• Spinal and Caudal Blocks: Spinal and caudal blocks are very similar to epidurals. The main difference between spinal and caudal blocks and epidurals is the area of the spinal column that the needle is inserted into. A spinal block is placed into the subarachnoid space, beneath the epidural space. A caudal block is injected into the caudal canal at the base of the spine, close to the sacrum. The risks and benefits are similar to those of an epidural.
  • Narcotics: Narcotics commonly used for labor include stadol or demerol, diamorphine, nubain, and meptid. All of these work similarly to morphine. They are given through an IV or as an intramuscular injection and they block opioid receptors in the body, preventing the transmission of pain messages to the brain. They affect the entire body.

Benefits: The use of narcotics can give you a chance to rest if your labor has been exceptionally long, and you are exhausted. If you're having a hard time letting go of tension, this could relax you and allow labor to speed up later. 

Risks: Narcotics cause your stomach to empty more slowly. This may increase the risk of aspiration of the contents of the stomach if you go on to go under general anesthesia. It might make you feel nauseated, out of control, and unable to communicate. For some mothers, the medication does not actually relieve the pain, or it causes them to sleep for the first part of a contraction, and then woken up aware of the pain at the peak of each contraction. It could slow your breathing, resulting in less oxygen in your blood. Also, if you decide you don't like the way the drugs make you feel, the effects cannot be turned off; you just have to wait until it wears off. Your baby could be sleepy after birth and have a hard time breastfeeding and/or be especially fussy in the first few days. Narcotics cross the placenta and take awhile for the baby to metabolize. The can cause the baby to be born with breathing troubles. There is an antidote called Narcan that can be given to the baby to help with respiratory problems, but this does not stay in the baby's system as long as the narcotic does, so when it wears off, the baby may start having trouble breathing again. There is also a higher risk of jaundice in babies whose mothers have had narcotics in labor.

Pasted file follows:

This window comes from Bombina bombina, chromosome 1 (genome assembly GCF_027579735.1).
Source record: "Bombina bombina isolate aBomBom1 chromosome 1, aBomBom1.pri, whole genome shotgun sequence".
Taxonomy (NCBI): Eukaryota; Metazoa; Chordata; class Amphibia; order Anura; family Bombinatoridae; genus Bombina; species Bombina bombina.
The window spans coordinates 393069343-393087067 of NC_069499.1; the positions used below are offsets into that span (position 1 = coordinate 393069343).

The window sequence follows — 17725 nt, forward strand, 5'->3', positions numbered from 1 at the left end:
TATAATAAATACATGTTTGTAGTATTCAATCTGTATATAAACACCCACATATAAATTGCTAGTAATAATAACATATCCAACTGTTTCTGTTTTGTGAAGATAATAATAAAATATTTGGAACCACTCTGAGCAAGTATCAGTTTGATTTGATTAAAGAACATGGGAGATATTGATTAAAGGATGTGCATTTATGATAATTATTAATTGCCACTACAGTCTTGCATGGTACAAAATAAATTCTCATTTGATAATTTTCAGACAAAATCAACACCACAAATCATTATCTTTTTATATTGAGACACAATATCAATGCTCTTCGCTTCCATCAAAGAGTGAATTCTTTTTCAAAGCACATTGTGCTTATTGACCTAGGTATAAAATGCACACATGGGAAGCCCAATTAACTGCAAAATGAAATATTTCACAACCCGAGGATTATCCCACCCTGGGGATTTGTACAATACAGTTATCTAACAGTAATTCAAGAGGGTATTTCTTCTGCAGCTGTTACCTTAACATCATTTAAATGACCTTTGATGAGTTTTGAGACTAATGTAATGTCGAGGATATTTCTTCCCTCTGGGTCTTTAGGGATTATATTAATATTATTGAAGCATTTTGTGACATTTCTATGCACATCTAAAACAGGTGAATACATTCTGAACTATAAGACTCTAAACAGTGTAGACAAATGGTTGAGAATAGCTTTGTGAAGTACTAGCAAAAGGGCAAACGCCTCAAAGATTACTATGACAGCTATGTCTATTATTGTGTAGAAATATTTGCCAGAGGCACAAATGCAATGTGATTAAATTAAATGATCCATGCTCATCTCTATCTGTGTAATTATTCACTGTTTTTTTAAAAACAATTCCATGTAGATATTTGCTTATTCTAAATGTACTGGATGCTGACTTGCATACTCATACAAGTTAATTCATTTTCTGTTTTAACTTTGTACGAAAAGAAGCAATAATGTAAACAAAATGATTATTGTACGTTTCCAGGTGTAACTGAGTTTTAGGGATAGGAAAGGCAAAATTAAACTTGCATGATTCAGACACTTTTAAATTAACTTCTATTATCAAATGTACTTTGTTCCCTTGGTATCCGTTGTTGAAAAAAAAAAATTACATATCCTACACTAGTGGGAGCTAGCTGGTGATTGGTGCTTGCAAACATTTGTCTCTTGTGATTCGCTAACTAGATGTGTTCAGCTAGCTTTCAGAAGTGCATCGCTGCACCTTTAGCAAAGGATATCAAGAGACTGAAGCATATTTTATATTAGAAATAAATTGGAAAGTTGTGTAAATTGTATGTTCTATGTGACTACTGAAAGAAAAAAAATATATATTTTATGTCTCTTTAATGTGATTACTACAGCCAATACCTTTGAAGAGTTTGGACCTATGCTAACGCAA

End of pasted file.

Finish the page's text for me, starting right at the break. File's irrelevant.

• Pudendal Block: A pudendal block is a local anesthetic that is injected into the pudendal nerve, which is in the vagina. It numbs the vagina and perineum, but does not affect the pain of contractions. They are most often administered right before the pushing stage. There are no significant risks or benefits.
  • Entonox: Entonox is a combination of nitrous oxide and oxygen. You can administer it yourself by breathing in through a facemask or small plastic tube. It begins working right away and gives a feeling of separation from the pain. This effect wears off a few seconds after you stop inhaling the medication. It does cross the placenta, but it metabolizes very quickly, and there are no known risks to the baby. 

Benefits: You, the mother, can be in complete control of when and how often you inhale the medication. It can lessen the intensity of the pain, but not leave you with a feeling of being out of control. 

Risks: Some women experience nausea and vomiting as a result of entonox.

Whew! I know that was a lot of information, but I hope that at least some of it will be helpful as you make decisions regarding how you will respond to be sensations of labor and birth. Next, we will take a detailed look at non-pharmaceutical methods of pain management.